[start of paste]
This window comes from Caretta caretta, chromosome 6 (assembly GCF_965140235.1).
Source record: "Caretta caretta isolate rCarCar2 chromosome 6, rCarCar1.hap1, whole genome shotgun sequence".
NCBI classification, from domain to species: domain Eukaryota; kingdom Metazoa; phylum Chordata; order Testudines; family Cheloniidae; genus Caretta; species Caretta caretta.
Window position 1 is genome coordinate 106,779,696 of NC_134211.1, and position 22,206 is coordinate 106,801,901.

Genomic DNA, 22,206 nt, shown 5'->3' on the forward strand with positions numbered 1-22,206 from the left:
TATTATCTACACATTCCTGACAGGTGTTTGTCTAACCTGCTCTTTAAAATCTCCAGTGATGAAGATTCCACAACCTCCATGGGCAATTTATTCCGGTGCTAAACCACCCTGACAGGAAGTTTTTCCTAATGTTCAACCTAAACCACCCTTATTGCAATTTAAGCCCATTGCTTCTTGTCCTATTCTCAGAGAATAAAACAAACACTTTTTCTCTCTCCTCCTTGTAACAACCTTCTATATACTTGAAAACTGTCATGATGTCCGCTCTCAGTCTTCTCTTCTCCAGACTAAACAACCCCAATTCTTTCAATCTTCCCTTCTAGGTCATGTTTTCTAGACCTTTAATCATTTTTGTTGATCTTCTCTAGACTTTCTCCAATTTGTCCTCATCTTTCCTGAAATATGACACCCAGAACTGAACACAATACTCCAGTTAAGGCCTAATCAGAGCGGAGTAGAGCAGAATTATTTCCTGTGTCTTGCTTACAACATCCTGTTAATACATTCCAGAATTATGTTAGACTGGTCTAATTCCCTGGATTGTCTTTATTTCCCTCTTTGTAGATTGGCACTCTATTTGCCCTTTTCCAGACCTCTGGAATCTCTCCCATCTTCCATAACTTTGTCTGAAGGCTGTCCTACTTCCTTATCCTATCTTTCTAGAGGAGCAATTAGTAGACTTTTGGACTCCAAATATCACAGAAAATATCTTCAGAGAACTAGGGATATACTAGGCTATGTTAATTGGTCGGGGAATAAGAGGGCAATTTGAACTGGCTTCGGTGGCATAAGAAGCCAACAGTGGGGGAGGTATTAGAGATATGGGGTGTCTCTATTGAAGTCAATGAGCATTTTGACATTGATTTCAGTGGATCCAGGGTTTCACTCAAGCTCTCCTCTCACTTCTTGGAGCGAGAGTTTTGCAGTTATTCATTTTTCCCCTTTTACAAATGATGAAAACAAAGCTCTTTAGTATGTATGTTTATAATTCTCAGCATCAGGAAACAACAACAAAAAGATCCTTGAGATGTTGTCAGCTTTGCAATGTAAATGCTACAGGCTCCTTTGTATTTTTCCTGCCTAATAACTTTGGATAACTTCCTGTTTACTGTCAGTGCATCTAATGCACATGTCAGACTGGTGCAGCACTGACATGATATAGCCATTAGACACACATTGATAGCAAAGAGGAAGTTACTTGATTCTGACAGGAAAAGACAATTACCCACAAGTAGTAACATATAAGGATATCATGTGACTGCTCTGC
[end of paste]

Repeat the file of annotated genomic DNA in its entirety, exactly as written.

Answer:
This window comes from Caretta caretta, chromosome 6 (assembly GCF_965140235.1).
Source record: "Caretta caretta isolate rCarCar2 chromosome 6, rCarCar1.hap1, whole genome shotgun sequence".
NCBI classification, from domain to species: domain Eukaryota; kingdom Metazoa; phylum Chordata; order Testudines; family Cheloniidae; genus Caretta; species Caretta caretta.
Window position 1 is genome coordinate 106,779,696 of NC_134211.1, and position 22,206 is coordinate 106,801,901.

Genomic DNA, 22,206 nt, shown 5'->3' on the forward strand with positions numbered 1-22,206 from the left:
TATTATCTACACATTCCTGACAGGTGTTTGTCTAACCTGCTCTTTAAAATCTCCAGTGATGAAGATTCCACAACCTCCATGGGCAATTTATTCCGGTGCTAAACCACCCTGACAGGAAGTTTTTCCTAATGTTCAACCTAAACCACCCTTATTGCAATTTAAGCCCATTGCTTCTTGTCCTATTCTCAGAGAATAAAACAAACACTTTTTCTCTCTCCTCCTTGTAACAACCTTCTATATACTTGAAAACTGTCATGATGTCCGCTCTCAGTCTTCTCTTCTCCAGACTAAACAACCCCAATTCTTTCAATCTTCCCTTCTAGGTCATGTTTTCTAGACCTTTAATCATTTTTGTTGATCTTCTCTAGACTTTCTCCAATTTGTCCTCATCTTTCCTGAAATATGACACCCAGAACTGAACACAATACTCCAGTTAAGGCCTAATCAGAGCGGAGTAGAGCAGAATTATTTCCTGTGTCTTGCTTACAACATCCTGTTAATACATTCCAGAATTATGTTAGACTGGTCTAATTCCCTGGATTGTCTTTATTTCCCTCTTTGTAGATTGGCACTCTATTTGCCCTTTTCCAGACCTCTGGAATCTCTCCCATCTTCCATAACTTTGTCTGAAGGCTGTCCTACTTCCTTATCCTATCTTTCTAGAGGAGCAATTAGTAGACTTTTGGACTCCAAATATCACAGAAAATATCTTCAGAGAACTAGGGATATACTAGGCTATGTTAATTGGTCGGGGAATAAGAGGGCAATTTGAACTGGCTTCGGTGGCATAAGAAGCCAACAGTGGGGGAGGTATTAGAGATATGGGGTGTCTCTATTGAAGTCAATGAGCATTTTGACATTGATTTCAGTGGATCCAGGGTTTCACTCAAGCTCTCCTCTCACTTCTTGGAGCGAGAGTTTTGCAGTTATTCATTTTTCCCCTTTTACAAATGATGAAAACAAAGCTCTTTAGTATGTATGTTTATAATTCTCAGCATCAGGAAACAACAACAAAAAGATCCTTGAGATGTTGTCAGCTTTGCAATGTAAATGCTACAGGCTCCTTTGTATTTTTCCTGCCTAATAACTTTGGATAACTTCCTGTTTACTGTCAGTGCATCTAATGCACATGTCAGACTGGTGCAGCACTGACATGATATAGCCATTAGACACACATTGATAGCAAAGAGGAAGTTACTTGATTCTGACAGGAAAAGACAATTACCCACAAGTAGTAACATATAAGGATATCATGTGACTGCTCTGC